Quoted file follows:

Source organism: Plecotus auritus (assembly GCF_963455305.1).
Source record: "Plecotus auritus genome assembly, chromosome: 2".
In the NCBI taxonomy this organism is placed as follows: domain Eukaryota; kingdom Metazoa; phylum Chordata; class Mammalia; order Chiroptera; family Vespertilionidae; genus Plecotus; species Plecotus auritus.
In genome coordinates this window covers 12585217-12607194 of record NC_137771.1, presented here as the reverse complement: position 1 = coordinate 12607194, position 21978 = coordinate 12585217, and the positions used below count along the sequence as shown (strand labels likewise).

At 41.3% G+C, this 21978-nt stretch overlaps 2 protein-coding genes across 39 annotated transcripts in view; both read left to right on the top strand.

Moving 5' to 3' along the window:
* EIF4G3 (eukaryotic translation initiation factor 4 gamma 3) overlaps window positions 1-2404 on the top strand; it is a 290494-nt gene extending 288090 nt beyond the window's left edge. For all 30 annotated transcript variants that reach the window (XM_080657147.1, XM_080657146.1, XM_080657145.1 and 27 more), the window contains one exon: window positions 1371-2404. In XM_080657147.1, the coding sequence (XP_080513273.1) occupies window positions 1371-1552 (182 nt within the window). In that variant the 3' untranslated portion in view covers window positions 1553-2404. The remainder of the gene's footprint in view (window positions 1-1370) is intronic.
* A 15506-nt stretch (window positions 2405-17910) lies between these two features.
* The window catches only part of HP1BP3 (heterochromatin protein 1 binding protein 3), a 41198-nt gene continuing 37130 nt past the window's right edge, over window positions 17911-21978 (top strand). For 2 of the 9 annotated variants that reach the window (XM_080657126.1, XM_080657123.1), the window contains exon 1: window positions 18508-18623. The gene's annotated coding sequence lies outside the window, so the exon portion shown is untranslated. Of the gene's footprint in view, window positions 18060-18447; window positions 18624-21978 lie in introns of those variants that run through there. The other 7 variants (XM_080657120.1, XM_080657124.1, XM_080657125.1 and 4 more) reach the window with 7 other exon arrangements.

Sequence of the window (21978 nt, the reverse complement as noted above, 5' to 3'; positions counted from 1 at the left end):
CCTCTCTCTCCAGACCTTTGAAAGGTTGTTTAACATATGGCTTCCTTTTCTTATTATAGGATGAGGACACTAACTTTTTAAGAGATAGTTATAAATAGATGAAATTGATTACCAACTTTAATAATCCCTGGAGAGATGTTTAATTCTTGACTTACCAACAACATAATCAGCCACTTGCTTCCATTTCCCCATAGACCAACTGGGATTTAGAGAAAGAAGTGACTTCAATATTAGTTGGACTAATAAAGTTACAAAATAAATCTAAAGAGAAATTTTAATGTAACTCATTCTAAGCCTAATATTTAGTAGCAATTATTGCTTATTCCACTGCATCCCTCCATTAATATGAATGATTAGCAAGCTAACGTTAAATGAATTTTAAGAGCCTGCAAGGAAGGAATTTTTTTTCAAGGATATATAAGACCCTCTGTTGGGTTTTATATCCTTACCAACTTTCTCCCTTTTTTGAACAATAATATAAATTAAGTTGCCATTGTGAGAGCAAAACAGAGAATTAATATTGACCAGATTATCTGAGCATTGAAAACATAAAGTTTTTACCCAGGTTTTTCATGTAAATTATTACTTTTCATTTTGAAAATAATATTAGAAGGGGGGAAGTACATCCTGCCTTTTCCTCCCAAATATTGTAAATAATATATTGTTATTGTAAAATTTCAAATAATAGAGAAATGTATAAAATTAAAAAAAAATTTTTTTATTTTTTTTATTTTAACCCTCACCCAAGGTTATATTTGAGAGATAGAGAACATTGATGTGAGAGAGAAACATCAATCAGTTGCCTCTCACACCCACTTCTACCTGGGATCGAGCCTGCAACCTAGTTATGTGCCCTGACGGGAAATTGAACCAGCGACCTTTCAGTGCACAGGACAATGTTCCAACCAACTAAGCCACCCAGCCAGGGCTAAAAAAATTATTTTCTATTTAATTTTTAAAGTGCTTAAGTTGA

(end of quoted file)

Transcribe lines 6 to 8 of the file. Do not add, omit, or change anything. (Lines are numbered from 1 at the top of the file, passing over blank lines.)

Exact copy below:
Moving 5' to 3' along the window:
* EIF4G3 (eukaryotic translation initiation factor 4 gamma 3) overlaps window positions 1-2404 on the top strand; it is a 290494-nt gene extending 288090 nt beyond the window's left edge. For all 30 annotated transcript variants that reach the window (XM_080657147.1, XM_080657146.1, XM_080657145.1 and 27 more), the window contains one exon: window positions 1371-2404. In XM_080657147.1, the coding sequence (XP_080513273.1) occupies window positions 1371-1552 (182 nt within the window). In that variant the 3' untranslated portion in view covers window positions 1553-2404. The remainder of the gene's footprint in view (window positions 1-1370) is intronic.
* A 15506-nt stretch (window positions 2405-17910) lies between these two features.